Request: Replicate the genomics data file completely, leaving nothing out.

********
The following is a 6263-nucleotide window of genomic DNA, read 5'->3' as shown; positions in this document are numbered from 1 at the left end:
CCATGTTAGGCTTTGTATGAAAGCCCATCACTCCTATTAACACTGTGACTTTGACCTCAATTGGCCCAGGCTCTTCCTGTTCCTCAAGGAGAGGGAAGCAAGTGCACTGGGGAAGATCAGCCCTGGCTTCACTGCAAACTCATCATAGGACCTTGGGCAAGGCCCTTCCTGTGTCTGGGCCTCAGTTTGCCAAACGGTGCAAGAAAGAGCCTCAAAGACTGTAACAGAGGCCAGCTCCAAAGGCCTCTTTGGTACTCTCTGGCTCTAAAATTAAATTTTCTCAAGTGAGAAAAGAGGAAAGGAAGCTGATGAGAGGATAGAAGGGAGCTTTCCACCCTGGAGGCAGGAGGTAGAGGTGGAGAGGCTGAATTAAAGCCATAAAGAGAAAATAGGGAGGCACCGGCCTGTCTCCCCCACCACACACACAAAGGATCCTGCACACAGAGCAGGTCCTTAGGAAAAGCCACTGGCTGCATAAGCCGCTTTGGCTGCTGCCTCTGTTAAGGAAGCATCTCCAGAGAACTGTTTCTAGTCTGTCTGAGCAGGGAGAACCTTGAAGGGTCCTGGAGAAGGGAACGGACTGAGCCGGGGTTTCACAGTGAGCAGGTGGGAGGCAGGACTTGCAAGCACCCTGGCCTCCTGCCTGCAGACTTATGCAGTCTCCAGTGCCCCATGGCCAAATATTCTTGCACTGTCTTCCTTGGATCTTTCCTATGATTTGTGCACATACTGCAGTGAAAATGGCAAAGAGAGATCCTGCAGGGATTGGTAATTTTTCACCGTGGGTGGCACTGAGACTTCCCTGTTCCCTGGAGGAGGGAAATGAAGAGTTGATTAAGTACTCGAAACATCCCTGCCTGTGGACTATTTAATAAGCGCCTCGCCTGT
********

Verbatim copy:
The following is a 6263-nucleotide window of genomic DNA, read 5'->3' as shown; positions in this document are numbered from 1 at the left end:
CCATGTTAGGCTTTGTATGAAAGCCCATCACTCCTATTAACACTGTGACTTTGACCTCAATTGGCCCAGGCTCTTCCTGTTCCTCAAGGAGAGGGAAGCAAGTGCACTGGGGAAGATCAGCCCTGGCTTCACTGCAAACTCATCATAGGACCTTGGGCAAGGCCCTTCCTGTGTCTGGGCCTCAGTTTGCCAAACGGTGCAAGAAAGAGCCTCAAAGACTGTAACAGAGGCCAGCTCCAAAGGCCTCTTTGGTACTCTCTGGCTCTAAAATTAAATTTTCTCAAGTGAGAAAAGAGGAAAGGAAGCTGATGAGAGGATAGAAGGGAGCTTTCCACCCTGGAGGCAGGAGGTAGAGGTGGAGAGGCTGAATTAAAGCCATAAAGAGAAAATAGGGAGGCACCGGCCTGTCTCCCCCACCACACACACAAAGGATCCTGCACACAGAGCAGGTCCTTAGGAAAAGCCACTGGCTGCATAAGCCGCTTTGGCTGCTGCCTCTGTTAAGGAAGCATCTCCAGAGAACTGTTTCTAGTCTGTCTGAGCAGGGAGAACCTTGAAGGGTCCTGGAGAAGGGAACGGACTGAGCCGGGGTTTCACAGTGAGCAGGTGGGAGGCAGGACTTGCAAGCACCCTGGCCTCCTGCCTGCAGACTTATGCAGTCTCCAGTGCCCCATGGCCAAATATTCTTGCACTGTCTTCCTTGGATCTTTCCTATGATTTGTGCACATACTGCAGTGAAAATGGCAAAGAGAGATCCTGCAGGGATTGGTAATTTTTCACCGTGGGTGGCACTGAGACTTCCCTGTTCCCTGGAGGAGGGAAATGAAGAGTTGATTAAGTACTCGAAACATCCCTGCCTGTGGACTATTTAATAAGCGCCTCGCCTGT